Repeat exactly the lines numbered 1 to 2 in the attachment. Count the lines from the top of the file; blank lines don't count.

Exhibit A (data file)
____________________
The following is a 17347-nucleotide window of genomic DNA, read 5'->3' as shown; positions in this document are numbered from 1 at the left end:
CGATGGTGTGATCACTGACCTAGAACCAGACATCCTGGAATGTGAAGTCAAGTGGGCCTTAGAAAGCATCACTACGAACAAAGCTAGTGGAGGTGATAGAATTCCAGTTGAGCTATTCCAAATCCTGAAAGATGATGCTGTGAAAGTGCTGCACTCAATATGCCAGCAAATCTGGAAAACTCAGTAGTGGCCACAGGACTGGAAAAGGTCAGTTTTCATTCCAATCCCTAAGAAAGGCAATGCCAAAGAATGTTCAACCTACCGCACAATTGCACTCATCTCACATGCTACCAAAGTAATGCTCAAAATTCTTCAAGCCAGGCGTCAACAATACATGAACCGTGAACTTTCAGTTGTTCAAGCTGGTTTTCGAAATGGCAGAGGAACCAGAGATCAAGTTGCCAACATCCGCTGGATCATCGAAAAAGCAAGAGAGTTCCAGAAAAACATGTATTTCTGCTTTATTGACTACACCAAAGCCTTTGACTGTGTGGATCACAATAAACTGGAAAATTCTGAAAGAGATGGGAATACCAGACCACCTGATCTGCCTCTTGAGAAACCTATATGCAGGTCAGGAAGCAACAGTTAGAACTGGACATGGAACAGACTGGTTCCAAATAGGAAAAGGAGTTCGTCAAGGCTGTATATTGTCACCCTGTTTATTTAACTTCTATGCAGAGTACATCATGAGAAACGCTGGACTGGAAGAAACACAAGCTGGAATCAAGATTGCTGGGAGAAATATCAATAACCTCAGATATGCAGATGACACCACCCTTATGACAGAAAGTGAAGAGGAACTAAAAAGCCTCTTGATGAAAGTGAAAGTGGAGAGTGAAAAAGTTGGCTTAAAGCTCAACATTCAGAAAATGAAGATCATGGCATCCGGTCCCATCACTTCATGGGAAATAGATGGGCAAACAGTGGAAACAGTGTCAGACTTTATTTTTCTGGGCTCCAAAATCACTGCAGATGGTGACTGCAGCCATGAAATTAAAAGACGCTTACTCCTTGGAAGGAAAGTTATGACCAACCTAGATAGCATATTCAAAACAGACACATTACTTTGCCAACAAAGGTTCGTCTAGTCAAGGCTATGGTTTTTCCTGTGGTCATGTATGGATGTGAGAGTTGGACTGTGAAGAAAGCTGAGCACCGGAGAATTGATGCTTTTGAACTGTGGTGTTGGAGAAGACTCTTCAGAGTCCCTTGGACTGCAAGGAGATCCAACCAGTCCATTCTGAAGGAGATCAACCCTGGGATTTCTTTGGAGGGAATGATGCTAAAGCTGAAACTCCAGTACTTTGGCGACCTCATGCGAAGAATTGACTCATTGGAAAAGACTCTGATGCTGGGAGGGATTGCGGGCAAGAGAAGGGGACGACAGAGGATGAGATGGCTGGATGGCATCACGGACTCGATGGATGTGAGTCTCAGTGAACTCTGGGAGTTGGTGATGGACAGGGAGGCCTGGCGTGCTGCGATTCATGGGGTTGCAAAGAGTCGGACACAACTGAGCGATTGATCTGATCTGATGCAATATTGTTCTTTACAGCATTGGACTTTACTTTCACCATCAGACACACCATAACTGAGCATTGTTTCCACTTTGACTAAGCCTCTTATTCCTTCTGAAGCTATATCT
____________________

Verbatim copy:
The following is a 17347-nucleotide window of genomic DNA, read 5'->3' as shown; positions in this document are numbered from 1 at the left end:
CGATGGTGTGATCACTGACCTAGAACCAGACATCCTGGAATGTGAAGTCAAGTGGGCCTTAGAAAGCATCACTACGAACAAAGCTAGTGGAGGTGATAGAATTCCAGTTGAGCTATTCCAAATCCTGAAAGATGATGCTGTGAAAGTGCTGCACTCAATATGCCAGCAAATCTGGAAAACTCAGTAGTGGCCACAGGACTGGAAAAGGTCAGTTTTCATTCCAATCCCTAAGAAAGGCAATGCCAAAGAATGTTCAACCTACCGCACAATTGCACTCATCTCACATGCTACCAAAGTAATGCTCAAAATTCTTCAAGCCAGGCGTCAACAATACATGAACCGTGAACTTTCAGTTGTTCAAGCTGGTTTTCGAAATGGCAGAGGAACCAGAGATCAAGTTGCCAACATCCGCTGGATCATCGAAAAAGCAAGAGAGTTCCAGAAAAACATGTATTTCTGCTTTATTGACTACACCAAAGCCTTTGACTGTGTGGATCACAATAAACTGGAAAATTCTGAAAGAGATGGGAATACCAGACCACCTGATCTGCCTCTTGAGAAACCTATATGCAGGTCAGGAAGCAACAGTTAGAACTGGACATGGAACAGACTGGTTCCAAATAGGAAAAGGAGTTCGTCAAGGCTGTATATTGTCACCCTGTTTATTTAACTTCTATGCAGAGTACATCATGAGAAACGCTGGACTGGAAGAAACACAAGCTGGAATCAAGATTGCTGGGAGAAATATCAATAACCTCAGATATGCAGATGACACCACCCTTATGACAGAAAGTGAAGAGGAACTAAAAAGCCTCTTGATGAAAGTGAAAGTGGAGAGTGAAAAAGTTGGCTTAAAGCTCAACATTCAGAAAATGAAGATCATGGCATCCGGTCCCATCACTTCATGGGAAATAGATGGGCAAACAGTGGAAACAGTGTCAGACTTTATTTTTCTGGGCTCCAAAATCACTGCAGATGGTGACTGCAGCCATGAAATTAAAAGACGCTTACTCCTTGGAAGGAAAGTTATGACCAACCTAGATAGCATATTCAAAACAGACACATTACTTTGCCAACAAAGGTTCGTCTAGTCAAGGCTATGGTTTTTCCTGTGGTCATGTATGGATGTGAGAGTTGGACTGTGAAGAAAGCTGAGCACCGGAGAATTGATGCTTTTGAACTGTGGTGTTGGAGAAGACTCTTCAGAGTCCCTTGGACTGCAAGGAGATCCAACCAGTCCATTCTGAAGGAGATCAACCCTGGGATTTCTTTGGAGGGAATGATGCTAAAGCTGAAACTCCAGTACTTTGGCGACCTCATGCGAAGAATTGACTCATTGGAAAAGACTCTGATGCTGGGAGGGATTGCGGGCAAGAGAAGGGGACGACAGAGGATGAGATGGCTGGATGGCATCACGGACTCGATGGATGTGAGTCTCAGTGAACTCTGGGAGTTGGTGATGGACAGGGAGGCCTGGCGTGCTGCGATTCATGGGGTTGCAAAGAGTCGGACACAACTGAGCGATTGATCTGATCTGATGCAATATTGTTCTTTACAGCATTGGACTTTACTTTCACCATCAGACACACCATAACTGAGCATTGTTTCCACTTTGACTAAGCCTCTTATTCCTTCTGAAGCTATATCT